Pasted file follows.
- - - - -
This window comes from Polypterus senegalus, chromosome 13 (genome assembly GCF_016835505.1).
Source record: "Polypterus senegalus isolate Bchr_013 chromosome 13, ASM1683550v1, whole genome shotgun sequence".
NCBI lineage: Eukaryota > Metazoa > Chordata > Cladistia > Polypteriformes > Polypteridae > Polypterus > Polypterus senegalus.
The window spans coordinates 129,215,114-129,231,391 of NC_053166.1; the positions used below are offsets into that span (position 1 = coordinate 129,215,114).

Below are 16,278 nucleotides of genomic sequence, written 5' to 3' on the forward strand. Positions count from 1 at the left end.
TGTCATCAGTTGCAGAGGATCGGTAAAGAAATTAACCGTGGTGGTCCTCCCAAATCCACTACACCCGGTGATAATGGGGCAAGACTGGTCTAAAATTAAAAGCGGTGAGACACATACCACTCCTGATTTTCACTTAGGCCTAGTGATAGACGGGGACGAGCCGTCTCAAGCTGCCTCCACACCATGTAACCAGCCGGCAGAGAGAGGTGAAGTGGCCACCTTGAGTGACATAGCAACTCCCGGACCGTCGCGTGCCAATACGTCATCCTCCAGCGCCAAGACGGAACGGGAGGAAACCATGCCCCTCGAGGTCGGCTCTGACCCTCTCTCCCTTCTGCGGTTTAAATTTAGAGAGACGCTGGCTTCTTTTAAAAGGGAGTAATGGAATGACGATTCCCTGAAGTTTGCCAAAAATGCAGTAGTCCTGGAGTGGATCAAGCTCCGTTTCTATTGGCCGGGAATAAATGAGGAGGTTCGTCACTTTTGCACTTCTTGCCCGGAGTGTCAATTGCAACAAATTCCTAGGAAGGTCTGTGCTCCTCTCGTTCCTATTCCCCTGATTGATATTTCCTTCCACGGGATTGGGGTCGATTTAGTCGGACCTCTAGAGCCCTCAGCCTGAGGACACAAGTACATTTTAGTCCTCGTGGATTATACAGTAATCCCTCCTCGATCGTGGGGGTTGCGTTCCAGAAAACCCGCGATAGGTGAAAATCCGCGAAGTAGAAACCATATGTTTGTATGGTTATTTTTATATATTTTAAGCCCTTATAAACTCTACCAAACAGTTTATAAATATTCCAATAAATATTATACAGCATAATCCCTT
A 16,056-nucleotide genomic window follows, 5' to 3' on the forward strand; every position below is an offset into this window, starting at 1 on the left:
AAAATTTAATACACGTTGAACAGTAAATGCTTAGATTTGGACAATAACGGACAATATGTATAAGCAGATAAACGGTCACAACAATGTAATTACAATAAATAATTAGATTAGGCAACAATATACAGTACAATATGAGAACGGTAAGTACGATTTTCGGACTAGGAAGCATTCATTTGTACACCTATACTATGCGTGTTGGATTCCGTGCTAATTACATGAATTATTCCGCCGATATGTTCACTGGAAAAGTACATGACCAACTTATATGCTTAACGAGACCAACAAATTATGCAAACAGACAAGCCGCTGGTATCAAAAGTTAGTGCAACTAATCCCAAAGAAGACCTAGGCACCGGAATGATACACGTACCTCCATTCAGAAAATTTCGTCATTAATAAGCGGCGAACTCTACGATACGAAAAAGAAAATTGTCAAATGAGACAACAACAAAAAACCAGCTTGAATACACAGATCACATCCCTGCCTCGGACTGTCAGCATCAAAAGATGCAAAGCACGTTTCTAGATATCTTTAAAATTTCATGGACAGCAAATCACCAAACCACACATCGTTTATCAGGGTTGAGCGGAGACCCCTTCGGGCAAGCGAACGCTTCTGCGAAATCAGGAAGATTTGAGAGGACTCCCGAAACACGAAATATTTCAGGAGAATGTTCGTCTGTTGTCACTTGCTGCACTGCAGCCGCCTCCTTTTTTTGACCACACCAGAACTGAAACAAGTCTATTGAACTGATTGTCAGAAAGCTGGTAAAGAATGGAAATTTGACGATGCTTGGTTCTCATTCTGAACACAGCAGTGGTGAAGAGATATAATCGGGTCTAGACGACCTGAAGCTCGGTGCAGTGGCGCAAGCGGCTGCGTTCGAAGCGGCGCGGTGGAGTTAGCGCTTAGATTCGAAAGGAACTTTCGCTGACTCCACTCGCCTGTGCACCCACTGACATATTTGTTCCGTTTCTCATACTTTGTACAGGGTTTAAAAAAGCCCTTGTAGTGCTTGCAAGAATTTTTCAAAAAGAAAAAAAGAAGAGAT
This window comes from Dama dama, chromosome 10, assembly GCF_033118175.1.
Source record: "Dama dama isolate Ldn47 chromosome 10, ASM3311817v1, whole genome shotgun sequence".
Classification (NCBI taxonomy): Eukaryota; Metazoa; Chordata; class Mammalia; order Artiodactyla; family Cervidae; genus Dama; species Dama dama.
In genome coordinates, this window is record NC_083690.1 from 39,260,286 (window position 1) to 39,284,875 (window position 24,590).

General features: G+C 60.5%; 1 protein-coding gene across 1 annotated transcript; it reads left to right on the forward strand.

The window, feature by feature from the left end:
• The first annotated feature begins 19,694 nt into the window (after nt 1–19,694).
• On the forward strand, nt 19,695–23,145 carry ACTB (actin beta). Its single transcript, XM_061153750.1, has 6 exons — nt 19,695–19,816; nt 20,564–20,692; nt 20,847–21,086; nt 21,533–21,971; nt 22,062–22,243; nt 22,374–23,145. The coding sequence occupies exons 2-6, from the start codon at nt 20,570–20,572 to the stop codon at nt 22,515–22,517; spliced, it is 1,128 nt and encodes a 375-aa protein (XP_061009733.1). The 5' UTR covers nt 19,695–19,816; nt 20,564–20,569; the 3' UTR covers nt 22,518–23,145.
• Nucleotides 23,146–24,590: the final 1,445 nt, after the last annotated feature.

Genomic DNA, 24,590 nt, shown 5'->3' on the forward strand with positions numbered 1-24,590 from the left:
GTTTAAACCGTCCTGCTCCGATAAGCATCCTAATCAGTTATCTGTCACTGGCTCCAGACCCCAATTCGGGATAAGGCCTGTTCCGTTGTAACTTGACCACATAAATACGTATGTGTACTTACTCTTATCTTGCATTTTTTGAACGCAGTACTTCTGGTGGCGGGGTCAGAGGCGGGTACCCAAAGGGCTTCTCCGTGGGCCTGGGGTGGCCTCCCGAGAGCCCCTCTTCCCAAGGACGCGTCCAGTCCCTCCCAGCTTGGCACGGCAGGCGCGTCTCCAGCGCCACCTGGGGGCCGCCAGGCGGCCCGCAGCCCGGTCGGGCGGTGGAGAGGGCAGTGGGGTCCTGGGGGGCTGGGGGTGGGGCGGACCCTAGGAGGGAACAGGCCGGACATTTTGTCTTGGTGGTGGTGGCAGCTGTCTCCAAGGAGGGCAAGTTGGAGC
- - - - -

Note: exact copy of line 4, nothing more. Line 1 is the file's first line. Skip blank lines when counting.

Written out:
The window spans coordinates 129,215,114-129,231,391 of NC_053166.1; the positions used below are offsets into that span (position 1 = coordinate 129,215,114).